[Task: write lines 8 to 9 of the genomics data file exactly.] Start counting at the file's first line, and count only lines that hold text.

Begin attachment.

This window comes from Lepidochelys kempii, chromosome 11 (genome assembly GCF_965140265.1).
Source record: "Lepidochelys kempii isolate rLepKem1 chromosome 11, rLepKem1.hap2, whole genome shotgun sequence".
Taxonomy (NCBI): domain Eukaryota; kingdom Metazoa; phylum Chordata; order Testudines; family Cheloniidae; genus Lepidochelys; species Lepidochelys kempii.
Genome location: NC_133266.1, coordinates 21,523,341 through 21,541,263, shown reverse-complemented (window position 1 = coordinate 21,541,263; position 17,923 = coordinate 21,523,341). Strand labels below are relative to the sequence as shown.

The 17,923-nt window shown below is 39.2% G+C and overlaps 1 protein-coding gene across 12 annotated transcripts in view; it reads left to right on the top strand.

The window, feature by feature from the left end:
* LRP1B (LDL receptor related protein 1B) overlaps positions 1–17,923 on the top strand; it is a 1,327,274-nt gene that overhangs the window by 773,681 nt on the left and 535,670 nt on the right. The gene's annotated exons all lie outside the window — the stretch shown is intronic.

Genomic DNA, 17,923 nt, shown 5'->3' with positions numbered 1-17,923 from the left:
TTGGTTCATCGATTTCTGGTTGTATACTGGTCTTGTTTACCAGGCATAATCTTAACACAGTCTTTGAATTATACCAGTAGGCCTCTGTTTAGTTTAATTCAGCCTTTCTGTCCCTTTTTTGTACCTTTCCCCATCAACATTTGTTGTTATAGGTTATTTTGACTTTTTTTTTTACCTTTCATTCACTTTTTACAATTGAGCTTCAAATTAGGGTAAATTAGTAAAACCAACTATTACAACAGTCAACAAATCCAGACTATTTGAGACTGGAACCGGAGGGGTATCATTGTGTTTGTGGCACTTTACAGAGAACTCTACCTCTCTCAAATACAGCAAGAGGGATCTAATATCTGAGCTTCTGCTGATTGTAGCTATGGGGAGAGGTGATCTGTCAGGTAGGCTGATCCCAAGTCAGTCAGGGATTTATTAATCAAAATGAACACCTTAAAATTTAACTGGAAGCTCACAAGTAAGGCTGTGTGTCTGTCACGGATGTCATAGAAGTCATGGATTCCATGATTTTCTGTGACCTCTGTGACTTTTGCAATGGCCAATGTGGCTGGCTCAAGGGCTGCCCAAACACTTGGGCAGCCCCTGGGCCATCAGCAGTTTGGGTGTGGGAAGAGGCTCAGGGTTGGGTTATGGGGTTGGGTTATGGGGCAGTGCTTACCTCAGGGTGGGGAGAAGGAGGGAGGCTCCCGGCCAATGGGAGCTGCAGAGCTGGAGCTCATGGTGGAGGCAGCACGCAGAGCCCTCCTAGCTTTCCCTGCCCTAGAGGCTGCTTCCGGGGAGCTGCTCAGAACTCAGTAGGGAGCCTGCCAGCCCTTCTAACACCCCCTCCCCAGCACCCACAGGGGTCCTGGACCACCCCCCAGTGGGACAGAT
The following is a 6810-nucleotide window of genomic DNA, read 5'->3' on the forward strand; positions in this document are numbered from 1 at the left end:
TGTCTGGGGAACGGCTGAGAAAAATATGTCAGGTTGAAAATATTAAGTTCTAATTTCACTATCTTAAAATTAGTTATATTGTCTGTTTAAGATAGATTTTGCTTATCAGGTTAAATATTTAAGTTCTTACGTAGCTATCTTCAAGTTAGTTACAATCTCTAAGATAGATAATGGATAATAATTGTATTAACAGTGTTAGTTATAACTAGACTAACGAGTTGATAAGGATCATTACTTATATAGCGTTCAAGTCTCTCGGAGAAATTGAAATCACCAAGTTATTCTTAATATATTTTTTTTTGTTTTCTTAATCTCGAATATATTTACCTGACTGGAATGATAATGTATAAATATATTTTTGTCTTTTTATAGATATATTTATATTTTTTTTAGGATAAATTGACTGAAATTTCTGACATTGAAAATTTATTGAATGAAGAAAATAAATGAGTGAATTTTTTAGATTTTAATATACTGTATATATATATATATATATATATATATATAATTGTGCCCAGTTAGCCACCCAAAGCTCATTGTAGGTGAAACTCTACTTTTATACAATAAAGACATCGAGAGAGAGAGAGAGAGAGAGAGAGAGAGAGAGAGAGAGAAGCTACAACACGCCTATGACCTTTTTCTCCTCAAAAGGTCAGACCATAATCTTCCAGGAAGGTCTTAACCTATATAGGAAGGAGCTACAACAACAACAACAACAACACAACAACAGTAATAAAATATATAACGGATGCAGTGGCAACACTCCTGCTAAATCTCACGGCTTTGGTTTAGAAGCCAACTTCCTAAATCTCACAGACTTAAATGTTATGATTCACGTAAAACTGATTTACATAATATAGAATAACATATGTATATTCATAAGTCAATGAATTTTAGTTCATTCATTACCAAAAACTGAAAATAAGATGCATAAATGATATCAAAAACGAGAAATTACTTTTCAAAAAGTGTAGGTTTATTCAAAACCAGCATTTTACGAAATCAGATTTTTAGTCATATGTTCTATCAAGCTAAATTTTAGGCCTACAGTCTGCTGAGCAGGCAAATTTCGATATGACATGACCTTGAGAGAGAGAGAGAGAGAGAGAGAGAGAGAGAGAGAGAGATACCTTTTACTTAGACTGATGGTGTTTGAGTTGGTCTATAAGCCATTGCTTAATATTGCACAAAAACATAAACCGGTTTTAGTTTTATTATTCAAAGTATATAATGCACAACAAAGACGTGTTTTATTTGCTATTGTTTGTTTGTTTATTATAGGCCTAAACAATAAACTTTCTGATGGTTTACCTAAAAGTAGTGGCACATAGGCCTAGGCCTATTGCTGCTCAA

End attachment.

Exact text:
Genomic DNA, 17,923 nt, shown 5'->3' with positions numbered 1-17,923 from the left:
TTGGTTCATCGATTTCTGGTTGTATACTGGTCTTGTTTACCAGGCATAATCTTAACACAGTCTTTGAATTATACCAGTAGGCCTCTGTTTAGTTTAATTCAGCCTTTCTGTCCCTTTTTTGTACCTTTCCCCATCAACATTTGTTGTTATAGGTTATTTTGACTTTTTTTTTTACCTTTCATTCACTTTTTACAATTGAGCTTCAAATTAGGGTAAATTAGTAAAACCAACTATTACAACAGTCAACAAATCCAGACTATTTGAGACTGGAACCGGAGGGGTATCATTGTGTTTGTGGCACTTTACAGAGAACTCTACCTCTCTCAAATACAGCAAGAGGGATCTAATATCTGAGCTTCTGCTGATTGTAGCTATGGGGAGAGGTGATCTGTCAGGTAGGCTGATCCCAAGTCAGTCAGGGATTTATTAATCAAAATGAACACCTTAAAATTTAACTGGAAGCTCACAAGTAAGGCTGTGTGTCTGTCACGGATGTCATAGAAGTCATGGATTCCATGATTTTCTGTGACCTCTGTGACTTTTGCAATGGCCAATGTGGCTGGCTCAAGGGCTGCCCAAACACTTGGGCAGCCCCTGGGCCATCAGCAGTTTGGGTGTGGGAAGAGGCTCAGGGTTGGGTTATGGGGTTGGGTTATGGGGCAGTGCTTACCTCAGGGTGGGGAGAAGGAGGGAGGCTCCCGGCCAATGGGAGCTGCAGAGCTGGAGCTCATGGTGGAGGCAGCACGCAGAGCCCTCCTAGCTTTCCCTGCCCTAGAGGCTGCTTCCGGGGAGCTGCTCAGAACTCAGTAGGGAGCCTGCCAGCCCTTCTAACACCCCCTCCCCAGCACCCACAGGGGTCCTGGACCACCCCCCAGTGGGACAGAT